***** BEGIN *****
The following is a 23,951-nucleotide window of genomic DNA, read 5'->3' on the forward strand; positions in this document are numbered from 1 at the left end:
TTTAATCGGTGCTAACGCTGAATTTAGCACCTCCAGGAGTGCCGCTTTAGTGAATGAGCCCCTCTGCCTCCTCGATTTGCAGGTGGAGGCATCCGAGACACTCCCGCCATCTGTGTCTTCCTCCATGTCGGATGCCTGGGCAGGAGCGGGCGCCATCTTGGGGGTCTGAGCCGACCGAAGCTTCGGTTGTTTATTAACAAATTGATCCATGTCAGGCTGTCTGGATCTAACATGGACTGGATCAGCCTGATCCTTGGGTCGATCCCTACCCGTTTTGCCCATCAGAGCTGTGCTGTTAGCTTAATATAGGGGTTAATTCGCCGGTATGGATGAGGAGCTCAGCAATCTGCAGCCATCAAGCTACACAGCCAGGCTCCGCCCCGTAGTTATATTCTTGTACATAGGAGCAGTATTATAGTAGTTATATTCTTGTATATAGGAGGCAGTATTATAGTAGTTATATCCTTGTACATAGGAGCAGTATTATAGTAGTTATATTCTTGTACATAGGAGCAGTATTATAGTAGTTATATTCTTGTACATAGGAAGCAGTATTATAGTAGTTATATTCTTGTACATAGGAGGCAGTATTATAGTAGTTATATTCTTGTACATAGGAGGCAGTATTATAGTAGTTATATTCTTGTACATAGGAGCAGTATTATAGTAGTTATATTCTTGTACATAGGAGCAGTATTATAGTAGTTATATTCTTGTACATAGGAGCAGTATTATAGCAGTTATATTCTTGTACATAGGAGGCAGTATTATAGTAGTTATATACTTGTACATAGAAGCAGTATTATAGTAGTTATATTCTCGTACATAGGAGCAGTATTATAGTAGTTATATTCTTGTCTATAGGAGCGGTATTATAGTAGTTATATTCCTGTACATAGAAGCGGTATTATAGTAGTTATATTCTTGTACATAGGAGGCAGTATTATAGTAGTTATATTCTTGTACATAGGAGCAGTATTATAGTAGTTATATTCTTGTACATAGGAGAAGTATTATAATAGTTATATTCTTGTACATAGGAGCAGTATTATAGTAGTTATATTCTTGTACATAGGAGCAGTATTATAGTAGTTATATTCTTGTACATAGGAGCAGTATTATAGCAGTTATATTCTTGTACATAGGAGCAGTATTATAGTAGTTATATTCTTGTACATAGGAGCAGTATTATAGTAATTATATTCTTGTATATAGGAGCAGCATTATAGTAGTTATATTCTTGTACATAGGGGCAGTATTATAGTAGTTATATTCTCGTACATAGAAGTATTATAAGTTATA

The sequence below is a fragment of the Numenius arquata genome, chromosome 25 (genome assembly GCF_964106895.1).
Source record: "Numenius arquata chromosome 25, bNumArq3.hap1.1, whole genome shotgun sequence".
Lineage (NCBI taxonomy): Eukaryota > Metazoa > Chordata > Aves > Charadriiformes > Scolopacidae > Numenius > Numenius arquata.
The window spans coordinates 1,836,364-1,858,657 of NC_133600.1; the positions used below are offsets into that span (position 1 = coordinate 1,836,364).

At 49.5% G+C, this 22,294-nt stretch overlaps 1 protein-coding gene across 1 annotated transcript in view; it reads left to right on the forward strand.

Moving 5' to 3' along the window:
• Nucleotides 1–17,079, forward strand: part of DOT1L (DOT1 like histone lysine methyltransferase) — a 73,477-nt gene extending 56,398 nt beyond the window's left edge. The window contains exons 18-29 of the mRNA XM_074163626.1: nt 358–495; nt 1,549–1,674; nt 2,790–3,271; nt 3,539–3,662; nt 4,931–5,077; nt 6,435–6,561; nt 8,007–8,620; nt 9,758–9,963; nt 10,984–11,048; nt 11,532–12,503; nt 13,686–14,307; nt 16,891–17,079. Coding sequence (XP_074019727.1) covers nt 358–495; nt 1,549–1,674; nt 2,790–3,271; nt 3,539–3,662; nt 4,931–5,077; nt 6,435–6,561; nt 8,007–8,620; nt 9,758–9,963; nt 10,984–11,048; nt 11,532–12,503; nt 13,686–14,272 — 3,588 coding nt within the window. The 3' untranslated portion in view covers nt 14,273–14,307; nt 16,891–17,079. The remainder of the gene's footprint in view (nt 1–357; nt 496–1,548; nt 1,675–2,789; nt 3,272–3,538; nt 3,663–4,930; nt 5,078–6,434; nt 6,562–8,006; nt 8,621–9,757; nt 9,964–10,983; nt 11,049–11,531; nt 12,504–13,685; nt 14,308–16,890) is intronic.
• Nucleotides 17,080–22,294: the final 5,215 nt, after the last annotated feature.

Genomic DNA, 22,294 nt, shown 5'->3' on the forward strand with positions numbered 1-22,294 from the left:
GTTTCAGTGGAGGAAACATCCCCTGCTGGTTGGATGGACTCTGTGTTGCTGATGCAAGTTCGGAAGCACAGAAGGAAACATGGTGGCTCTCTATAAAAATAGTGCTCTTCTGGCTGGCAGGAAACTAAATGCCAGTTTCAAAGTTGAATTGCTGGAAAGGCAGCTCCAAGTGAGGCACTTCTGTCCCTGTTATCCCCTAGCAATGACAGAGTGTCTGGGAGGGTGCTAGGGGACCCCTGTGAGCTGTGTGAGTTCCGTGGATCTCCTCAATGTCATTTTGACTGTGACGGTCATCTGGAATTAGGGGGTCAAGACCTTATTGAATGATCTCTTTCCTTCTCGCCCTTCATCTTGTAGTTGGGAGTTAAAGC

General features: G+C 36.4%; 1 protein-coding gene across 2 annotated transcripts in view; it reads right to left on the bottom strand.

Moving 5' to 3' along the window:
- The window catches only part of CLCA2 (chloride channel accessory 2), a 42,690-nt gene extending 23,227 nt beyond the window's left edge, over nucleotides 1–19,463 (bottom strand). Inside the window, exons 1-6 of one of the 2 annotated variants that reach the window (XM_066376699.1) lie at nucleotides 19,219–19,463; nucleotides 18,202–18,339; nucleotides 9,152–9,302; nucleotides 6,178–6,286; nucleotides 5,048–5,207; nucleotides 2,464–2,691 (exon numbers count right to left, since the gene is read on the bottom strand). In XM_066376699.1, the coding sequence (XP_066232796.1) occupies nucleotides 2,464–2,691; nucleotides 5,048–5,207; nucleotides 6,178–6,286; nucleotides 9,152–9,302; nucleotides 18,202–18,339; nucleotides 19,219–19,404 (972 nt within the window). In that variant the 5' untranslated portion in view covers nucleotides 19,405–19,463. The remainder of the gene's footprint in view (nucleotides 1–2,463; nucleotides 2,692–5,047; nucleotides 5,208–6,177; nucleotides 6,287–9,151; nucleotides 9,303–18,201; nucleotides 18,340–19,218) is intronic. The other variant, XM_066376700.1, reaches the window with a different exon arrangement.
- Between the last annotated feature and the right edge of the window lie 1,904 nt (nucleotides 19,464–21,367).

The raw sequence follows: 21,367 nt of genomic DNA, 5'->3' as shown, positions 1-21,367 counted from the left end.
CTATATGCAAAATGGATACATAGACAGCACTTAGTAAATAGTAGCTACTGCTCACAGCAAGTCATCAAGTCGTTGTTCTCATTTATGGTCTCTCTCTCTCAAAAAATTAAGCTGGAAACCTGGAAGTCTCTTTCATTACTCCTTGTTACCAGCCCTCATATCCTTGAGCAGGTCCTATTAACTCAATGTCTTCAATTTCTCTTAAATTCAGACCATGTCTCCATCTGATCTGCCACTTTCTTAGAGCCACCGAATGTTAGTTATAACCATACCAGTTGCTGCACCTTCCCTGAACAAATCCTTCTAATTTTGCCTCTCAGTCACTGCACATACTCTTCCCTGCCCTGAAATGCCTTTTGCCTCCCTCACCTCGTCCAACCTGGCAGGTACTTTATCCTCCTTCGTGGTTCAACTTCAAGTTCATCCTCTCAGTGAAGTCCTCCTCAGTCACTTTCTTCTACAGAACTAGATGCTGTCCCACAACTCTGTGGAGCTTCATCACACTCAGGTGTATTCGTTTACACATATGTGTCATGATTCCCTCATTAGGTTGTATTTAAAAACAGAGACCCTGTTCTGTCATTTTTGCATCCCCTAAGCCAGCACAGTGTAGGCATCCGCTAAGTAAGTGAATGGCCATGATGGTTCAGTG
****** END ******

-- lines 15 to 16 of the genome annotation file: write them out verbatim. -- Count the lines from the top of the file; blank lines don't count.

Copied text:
- The window catches only part of CLCA2 (chloride channel accessory 2), a 42,690-nt gene extending 23,227 nt beyond the window's left edge, over nucleotides 1–19,463 (bottom strand). Inside the window, exons 1-6 of one of the 2 annotated variants that reach the window (XM_066376699.1) lie at nucleotides 19,219–19,463; nucleotides 18,202–18,339; nucleotides 9,152–9,302; nucleotides 6,178–6,286; nucleotides 5,048–5,207; nucleotides 2,464–2,691 (exon numbers count right to left, since the gene is read on the bottom strand). In XM_066376699.1, the coding sequence (XP_066232796.1) occupies nucleotides 2,464–2,691; nucleotides 5,048–5,207; nucleotides 6,178–6,286; nucleotides 9,152–9,302; nucleotides 18,202–18,339; nucleotides 19,219–19,404 (972 nt within the window). In that variant the 5' untranslated portion in view covers nucleotides 19,405–19,463. The remainder of the gene's footprint in view (nucleotides 1–2,463; nucleotides 2,692–5,047; nucleotides 5,208–6,177; nucleotides 6,287–9,151; nucleotides 9,303–18,201; nucleotides 18,340–19,218) is intronic. The other variant, XM_066376700.1, reaches the window with a different exon arrangement.
- Between the last annotated feature and the right edge of the window lie 1,904 nt (nucleotides 19,464–21,367).